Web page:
#27BiStories: When Did You Come Out? What Was the Response Like?

In their own words, bisexuals tell us what it was like to come out.

BY Eliel Cruz

August 27 2014 7:00 AM ET

When did you (or your partner) come out as bisexual? What was the response from your family and friends? How about the straight versus the gay community? 

April, 45, Iowa: I first came out to a few people when I was 16. The response was not so accepting, so I went back into the closet until I was in my early 20s. I was given much more acceptance from some of my straight female friends. I dated two lesbians who were all freaked out because I was bi and they thought I would leave them for a guy. But the reality was they both left me for another woman. Many lesbians told me that they thought I was gross because I also dated men. That they "would never date me because I did dick."

Jan, 51, and Hew, 45, California: I came out when I was almost 18. I told my mother that my boyfriend and I were both bisexual. She asked, "But how are you going to raise your children?" I said "Well, he'll sleep with them Monday, Wednesday, and Friday, and I'll sleep with them on Tuesday, Thursday, and Saturday, and on Sundays they'll choose what they like best." I don't mean to make light of incest; I just meant to point out to her that she obviously didn't raise me bi, so that wasn't a decision I was going to be making for my kids. She got it immediately and said, "I'll never ask again." 

One funny thing was that before I came out as bi, my mother especially was really sexually overprotective and strict. After I brought my first butch lesbian home on a date, my parents sent me to their rented getaway cabin in the woods with a boy, gave me the keys to the car, and gave me a pretty pink negligee for the trip as a gift. I don't think that was all about turning 18. I think they were scared they'd overdone the overprotectiveness and thought that if they wanted me to marry a man and give them grandkids, they'd better lighten up. So coming out actually got me some privileges!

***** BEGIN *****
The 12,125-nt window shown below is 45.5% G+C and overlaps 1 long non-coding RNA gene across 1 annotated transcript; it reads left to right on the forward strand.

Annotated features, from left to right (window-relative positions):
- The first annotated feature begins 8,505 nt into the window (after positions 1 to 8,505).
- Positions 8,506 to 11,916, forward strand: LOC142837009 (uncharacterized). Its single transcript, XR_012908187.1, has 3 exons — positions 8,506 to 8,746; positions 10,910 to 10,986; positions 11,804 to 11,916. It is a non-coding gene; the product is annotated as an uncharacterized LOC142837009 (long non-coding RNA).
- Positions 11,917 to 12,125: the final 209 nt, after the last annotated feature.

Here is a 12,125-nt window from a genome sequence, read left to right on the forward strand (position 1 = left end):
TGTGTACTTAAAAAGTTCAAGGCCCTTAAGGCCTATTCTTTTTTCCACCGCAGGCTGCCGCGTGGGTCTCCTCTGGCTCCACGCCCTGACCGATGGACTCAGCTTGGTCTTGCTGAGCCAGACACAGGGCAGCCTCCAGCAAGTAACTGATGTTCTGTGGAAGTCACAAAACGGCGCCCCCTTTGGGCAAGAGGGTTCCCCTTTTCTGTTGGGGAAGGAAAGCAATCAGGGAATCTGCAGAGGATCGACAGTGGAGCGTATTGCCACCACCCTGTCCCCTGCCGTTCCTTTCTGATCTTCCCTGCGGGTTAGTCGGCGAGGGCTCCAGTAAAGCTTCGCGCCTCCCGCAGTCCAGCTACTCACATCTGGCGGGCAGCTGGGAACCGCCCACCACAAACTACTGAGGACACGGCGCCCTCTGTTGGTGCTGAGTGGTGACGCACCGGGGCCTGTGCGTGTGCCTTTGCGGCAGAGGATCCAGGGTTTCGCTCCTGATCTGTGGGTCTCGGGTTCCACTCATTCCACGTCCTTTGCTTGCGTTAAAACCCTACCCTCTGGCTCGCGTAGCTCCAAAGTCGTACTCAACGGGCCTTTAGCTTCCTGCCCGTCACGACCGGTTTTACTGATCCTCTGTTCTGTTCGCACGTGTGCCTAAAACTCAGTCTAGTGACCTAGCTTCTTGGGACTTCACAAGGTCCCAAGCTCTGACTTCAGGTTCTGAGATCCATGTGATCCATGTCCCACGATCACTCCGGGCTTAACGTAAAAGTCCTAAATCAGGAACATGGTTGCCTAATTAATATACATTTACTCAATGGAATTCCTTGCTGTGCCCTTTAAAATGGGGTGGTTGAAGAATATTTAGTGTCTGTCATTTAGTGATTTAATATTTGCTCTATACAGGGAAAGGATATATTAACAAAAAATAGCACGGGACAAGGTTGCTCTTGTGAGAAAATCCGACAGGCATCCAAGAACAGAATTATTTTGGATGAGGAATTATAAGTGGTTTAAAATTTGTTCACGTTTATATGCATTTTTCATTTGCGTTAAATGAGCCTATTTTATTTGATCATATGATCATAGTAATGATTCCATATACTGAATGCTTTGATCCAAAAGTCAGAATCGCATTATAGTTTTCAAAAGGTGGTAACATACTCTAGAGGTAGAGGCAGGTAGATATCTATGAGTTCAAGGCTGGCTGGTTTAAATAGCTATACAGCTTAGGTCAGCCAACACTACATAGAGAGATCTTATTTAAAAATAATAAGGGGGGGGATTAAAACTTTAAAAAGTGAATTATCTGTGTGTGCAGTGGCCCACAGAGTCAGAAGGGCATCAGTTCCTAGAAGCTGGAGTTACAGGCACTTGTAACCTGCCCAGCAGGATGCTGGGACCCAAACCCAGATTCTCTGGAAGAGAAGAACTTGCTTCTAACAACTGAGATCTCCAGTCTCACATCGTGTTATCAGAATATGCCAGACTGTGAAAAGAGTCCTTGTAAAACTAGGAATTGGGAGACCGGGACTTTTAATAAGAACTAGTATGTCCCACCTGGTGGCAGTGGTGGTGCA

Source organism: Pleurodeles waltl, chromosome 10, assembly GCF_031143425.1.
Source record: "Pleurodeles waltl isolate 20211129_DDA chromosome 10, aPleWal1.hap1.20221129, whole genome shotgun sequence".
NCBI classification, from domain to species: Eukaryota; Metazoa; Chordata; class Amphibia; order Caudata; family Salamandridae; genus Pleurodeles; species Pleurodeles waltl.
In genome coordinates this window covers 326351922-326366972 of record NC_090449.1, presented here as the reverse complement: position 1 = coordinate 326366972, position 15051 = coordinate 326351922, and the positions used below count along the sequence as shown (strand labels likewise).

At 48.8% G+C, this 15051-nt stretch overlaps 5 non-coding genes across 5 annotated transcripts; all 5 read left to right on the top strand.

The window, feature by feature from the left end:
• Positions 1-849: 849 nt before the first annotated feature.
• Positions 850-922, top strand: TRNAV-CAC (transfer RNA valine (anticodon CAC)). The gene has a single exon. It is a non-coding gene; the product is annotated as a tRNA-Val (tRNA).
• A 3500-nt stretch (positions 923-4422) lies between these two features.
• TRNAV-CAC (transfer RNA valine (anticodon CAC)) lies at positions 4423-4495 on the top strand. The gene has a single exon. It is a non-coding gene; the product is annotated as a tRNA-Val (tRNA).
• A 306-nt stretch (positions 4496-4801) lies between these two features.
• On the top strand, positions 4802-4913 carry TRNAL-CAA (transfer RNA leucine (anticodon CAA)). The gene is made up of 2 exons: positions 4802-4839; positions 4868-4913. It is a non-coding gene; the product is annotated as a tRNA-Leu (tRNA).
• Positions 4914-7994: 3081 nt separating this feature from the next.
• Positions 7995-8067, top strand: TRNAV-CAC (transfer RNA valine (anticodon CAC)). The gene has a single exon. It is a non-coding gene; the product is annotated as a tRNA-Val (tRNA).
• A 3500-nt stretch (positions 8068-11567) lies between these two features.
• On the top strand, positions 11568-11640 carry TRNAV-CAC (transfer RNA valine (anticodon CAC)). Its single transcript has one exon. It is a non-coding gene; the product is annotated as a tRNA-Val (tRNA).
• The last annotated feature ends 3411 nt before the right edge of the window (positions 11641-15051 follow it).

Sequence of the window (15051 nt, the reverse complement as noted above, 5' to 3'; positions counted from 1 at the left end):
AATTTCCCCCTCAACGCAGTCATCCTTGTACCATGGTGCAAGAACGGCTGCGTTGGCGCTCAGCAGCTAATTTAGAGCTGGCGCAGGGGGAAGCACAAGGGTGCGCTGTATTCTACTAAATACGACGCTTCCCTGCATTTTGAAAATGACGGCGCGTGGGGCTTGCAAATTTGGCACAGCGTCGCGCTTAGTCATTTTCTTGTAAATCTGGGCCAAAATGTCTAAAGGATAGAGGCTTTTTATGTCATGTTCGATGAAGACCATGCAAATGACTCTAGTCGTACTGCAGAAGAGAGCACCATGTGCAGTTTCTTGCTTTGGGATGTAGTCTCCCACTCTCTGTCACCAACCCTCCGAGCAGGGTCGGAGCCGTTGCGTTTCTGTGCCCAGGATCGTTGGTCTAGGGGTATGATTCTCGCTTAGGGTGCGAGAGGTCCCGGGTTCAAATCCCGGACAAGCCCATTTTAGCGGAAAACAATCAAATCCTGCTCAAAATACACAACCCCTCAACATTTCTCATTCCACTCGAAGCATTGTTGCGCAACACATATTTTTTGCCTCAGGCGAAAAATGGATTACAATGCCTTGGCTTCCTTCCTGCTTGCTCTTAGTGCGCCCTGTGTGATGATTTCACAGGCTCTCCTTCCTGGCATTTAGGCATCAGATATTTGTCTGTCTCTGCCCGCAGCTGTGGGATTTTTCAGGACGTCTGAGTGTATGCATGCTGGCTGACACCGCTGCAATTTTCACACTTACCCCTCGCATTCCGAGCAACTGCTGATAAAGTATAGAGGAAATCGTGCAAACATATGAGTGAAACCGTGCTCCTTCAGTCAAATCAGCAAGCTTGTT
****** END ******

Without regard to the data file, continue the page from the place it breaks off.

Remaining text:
My mother was mostly worried that I wouldn't be able to have a family if I chose a woman as a partner. She got over that eventually. My dad was more uncomfortable at first with the bi thing, but on the whole, they were much cooler about it than most parents I've heard about.

I had one friend who was pissed off that I told her I was bi. Why would I tell her that? What did it have to do with her? What did she care? It wasn't anybody's business but mine. Even then, it was pretty clear that she was insecure about her own identity as straight. Most of my friends were fine about it, though. I wasn't the first bi-identified person in my weird and wonderful high school crowd, which was mostly LGBT-friendly (though I don't think we said "LGBT" then!)

While I worked a lot for gay rights in college and medical school and have hung out with lesbians a lot, I don't actually think the gay and lesbian community has been any more accepting of my bisexuality than the straight community has. For that reason, about 15 years ago I decided not to be part of any "gay and lesbian" groups that refused to put "bisexual" in the title, and to devote my activist energy to the bi community instead. 

Nicole, 31, Washington: I came out to my mom and friends at 14. The only thing was that I didn't really know there was a noun to identify with at the time. I thought there was just gay and straight. Maybe I wasn't thinking about it too hard in the moment. I just knew I was primarily interested in other girls. Words like "lesbian" and "bisexual" didn't really enter the picture until I was 15 or 16. My friends had kind of already guessed, because they knew who I was crushing on at school. We were kind of a small group of misfits to begin with, so my interest in other girls didn't raise any eyebrows. I was just the gay friend in the group, and it was OK.